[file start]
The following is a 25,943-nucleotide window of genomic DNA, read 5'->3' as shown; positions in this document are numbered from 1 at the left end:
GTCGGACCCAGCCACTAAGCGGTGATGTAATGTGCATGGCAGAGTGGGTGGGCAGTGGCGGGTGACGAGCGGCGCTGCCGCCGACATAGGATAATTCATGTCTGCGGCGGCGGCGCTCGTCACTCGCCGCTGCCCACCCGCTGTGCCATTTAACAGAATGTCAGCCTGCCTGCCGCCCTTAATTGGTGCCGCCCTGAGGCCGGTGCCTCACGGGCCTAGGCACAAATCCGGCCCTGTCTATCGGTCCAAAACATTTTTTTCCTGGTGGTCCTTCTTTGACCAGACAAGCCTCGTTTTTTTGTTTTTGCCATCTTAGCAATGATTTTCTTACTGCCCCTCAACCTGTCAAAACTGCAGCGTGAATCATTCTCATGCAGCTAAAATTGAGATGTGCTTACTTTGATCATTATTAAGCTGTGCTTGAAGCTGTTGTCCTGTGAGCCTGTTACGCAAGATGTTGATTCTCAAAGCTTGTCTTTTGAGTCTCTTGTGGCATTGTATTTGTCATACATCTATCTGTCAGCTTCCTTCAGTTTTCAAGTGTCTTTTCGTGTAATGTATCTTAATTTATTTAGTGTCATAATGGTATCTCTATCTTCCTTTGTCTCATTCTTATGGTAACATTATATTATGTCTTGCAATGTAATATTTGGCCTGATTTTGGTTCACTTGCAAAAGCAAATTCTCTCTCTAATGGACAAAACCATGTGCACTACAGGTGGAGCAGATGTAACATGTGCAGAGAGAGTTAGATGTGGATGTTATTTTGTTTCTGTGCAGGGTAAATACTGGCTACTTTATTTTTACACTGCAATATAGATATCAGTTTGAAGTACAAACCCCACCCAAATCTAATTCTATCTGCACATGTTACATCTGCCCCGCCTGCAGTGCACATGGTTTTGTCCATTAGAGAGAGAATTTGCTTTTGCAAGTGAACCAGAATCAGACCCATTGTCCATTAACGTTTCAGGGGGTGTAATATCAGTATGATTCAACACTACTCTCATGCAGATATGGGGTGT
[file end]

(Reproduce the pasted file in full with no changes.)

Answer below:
The following is a 25,943-nucleotide window of genomic DNA, read 5'->3' as shown; positions in this document are numbered from 1 at the left end:
GTCGGACCCAGCCACTAAGCGGTGATGTAATGTGCATGGCAGAGTGGGTGGGCAGTGGCGGGTGACGAGCGGCGCTGCCGCCGACATAGGATAATTCATGTCTGCGGCGGCGGCGCTCGTCACTCGCCGCTGCCCACCCGCTGTGCCATTTAACAGAATGTCAGCCTGCCTGCCGCCCTTAATTGGTGCCGCCCTGAGGCCGGTGCCTCACGGGCCTAGGCACAAATCCGGCCCTGTCTATCGGTCCAAAACATTTTTTTCCTGGTGGTCCTTCTTTGACCAGACAAGCCTCGTTTTTTTGTTTTTGCCATCTTAGCAATGATTTTCTTACTGCCCCTCAACCTGTCAAAACTGCAGCGTGAATCATTCTCATGCAGCTAAAATTGAGATGTGCTTACTTTGATCATTATTAAGCTGTGCTTGAAGCTGTTGTCCTGTGAGCCTGTTACGCAAGATGTTGATTCTCAAAGCTTGTCTTTTGAGTCTCTTGTGGCATTGTATTTGTCATACATCTATCTGTCAGCTTCCTTCAGTTTTCAAGTGTCTTTTCGTGTAATGTATCTTAATTTATTTAGTGTCATAATGGTATCTCTATCTTCCTTTGTCTCATTCTTATGGTAACATTATATTATGTCTTGCAATGTAATATTTGGCCTGATTTTGGTTCACTTGCAAAAGCAAATTCTCTCTCTAATGGACAAAACCATGTGCACTACAGGTGGAGCAGATGTAACATGTGCAGAGAGAGTTAGATGTGGATGTTATTTTGTTTCTGTGCAGGGTAAATACTGGCTACTTTATTTTTACACTGCAATATAGATATCAGTTTGAAGTACAAACCCCACCCAAATCTAATTCTATCTGCACATGTTACATCTGCCCCGCCTGCAGTGCACATGGTTTTGTCCATTAGAGAGAGAATTTGCTTTTGCAAGTGAACCAGAATCAGACCCATTGTCCATTAACGTTTCAGGGGGTGTAATATCAGTATGATTCAACACTACTCTCATGCAGATATGGGGTGT